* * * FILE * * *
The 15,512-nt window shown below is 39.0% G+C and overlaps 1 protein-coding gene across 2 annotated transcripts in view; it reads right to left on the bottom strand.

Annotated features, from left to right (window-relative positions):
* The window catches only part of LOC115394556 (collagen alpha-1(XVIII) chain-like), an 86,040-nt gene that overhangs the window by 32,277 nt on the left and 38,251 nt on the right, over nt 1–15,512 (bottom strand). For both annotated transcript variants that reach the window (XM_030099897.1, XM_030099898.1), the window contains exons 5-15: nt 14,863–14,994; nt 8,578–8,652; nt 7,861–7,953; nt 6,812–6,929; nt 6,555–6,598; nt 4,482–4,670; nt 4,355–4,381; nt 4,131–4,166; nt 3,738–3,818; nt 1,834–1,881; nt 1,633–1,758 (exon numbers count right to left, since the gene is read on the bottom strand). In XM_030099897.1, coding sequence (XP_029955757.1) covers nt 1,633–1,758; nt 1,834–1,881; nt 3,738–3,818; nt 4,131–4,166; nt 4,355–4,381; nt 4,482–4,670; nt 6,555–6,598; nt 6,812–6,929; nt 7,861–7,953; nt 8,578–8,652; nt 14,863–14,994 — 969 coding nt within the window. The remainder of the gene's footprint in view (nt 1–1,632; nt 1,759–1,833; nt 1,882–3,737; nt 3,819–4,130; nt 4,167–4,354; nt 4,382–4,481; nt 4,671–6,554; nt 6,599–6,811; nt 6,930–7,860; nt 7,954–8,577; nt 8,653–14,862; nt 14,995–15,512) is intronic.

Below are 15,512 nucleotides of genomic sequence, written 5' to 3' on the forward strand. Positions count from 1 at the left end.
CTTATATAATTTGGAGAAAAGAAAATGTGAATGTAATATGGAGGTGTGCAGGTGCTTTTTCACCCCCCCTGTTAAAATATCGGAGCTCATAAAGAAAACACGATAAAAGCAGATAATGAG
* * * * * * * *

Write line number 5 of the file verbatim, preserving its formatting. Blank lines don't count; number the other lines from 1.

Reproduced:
CTTATATAATTTGGAGAAAAGAAAATGTGAATGTAATATGGAGGTGTGCAGGTGCTTTTTCACCCCCCCTGTTAAAATATCGGAGCTCATAAAGAAAACACGATAAAAGCAGATAATGAG